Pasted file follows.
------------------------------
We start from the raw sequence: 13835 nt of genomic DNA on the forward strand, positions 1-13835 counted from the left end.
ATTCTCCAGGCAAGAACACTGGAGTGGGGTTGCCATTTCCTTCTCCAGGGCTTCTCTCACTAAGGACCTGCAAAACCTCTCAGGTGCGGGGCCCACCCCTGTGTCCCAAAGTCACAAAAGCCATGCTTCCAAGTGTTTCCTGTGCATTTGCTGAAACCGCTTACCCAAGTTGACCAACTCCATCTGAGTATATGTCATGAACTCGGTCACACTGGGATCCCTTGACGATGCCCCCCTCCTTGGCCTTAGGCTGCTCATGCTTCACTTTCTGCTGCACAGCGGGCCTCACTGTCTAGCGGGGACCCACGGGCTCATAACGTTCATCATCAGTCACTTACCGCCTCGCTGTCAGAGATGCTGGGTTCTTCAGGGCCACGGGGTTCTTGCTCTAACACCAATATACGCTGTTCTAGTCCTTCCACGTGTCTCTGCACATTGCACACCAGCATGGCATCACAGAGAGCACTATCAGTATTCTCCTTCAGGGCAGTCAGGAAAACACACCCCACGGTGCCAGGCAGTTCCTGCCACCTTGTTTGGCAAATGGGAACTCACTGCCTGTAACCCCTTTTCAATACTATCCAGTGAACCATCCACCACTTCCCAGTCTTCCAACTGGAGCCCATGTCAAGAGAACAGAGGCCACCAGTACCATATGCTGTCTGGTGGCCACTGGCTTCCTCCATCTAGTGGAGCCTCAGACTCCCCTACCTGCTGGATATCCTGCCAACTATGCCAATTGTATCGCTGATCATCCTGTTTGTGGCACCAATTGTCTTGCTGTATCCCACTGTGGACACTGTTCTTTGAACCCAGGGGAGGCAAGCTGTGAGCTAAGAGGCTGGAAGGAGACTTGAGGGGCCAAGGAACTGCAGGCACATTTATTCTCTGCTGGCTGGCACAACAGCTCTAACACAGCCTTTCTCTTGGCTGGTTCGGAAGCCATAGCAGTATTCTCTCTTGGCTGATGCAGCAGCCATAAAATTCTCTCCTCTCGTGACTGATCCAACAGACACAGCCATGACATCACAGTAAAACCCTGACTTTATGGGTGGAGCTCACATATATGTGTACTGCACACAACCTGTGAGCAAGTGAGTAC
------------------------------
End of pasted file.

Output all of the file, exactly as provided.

We start from the raw sequence: 13835 nt of genomic DNA on the forward strand, positions 1-13835 counted from the left end.
ATTCTCCAGGCAAGAACACTGGAGTGGGGTTGCCATTTCCTTCTCCAGGGCTTCTCTCACTAAGGACCTGCAAAACCTCTCAGGTGCGGGGCCCACCCCTGTGTCCCAAAGTCACAAAAGCCATGCTTCCAAGTGTTTCCTGTGCATTTGCTGAAACCGCTTACCCAAGTTGACCAACTCCATCTGAGTATATGTCATGAACTCGGTCACACTGGGATCCCTTGACGATGCCCCCCTCCTTGGCCTTAGGCTGCTCATGCTTCACTTTCTGCTGCACAGCGGGCCTCACTGTCTAGCGGGGACCCACGGGCTCATAACGTTCATCATCAGTCACTTACCGCCTCGCTGTCAGAGATGCTGGGTTCTTCAGGGCCACGGGGTTCTTGCTCTAACACCAATATACGCTGTTCTAGTCCTTCCACGTGTCTCTGCACATTGCACACCAGCATGGCATCACAGAGAGCACTATCAGTATTCTCCTTCAGGGCAGTCAGGAAAACACACCCCACGGTGCCAGGCAGTTCCTGCCACCTTGTTTGGCAAATGGGAACTCACTGCCTGTAACCCCTTTTCAATACTATCCAGTGAACCATCCACCACTTCCCAGTCTTCCAACTGGAGCCCATGTCAAGAGAACAGAGGCCACCAGTACCATATGCTGTCTGGTGGCCACTGGCTTCCTCCATCTAGTGGAGCCTCAGACTCCCCTACCTGCTGGATATCCTGCCAACTATGCCAATTGTATCGCTGATCATCCTGTTTGTGGCACCAATTGTCTTGCTGTATCCCACTGTGGACACTGTTCTTTGAACCCAGGGGAGGCAAGCTGTGAGCTAAGAGGCTGGAAGGAGACTTGAGGGGCCAAGGAACTGCAGGCACATTTATTCTCTGCTGGCTGGCACAACAGCTCTAACACAGCCTTTCTCTTGGCTGGTTCGGAAGCCATAGCAGTATTCTCTCTTGGCTGATGCAGCAGCCATAAAATTCTCTCCTCTCGTGACTGATCCAACAGACACAGCCATGACATCACAGTAAAACCCTGACTTTATGGGTGGAGCTCACATATATGTGTACTGCACACAACCTGTGAGCAAGTGAGTAC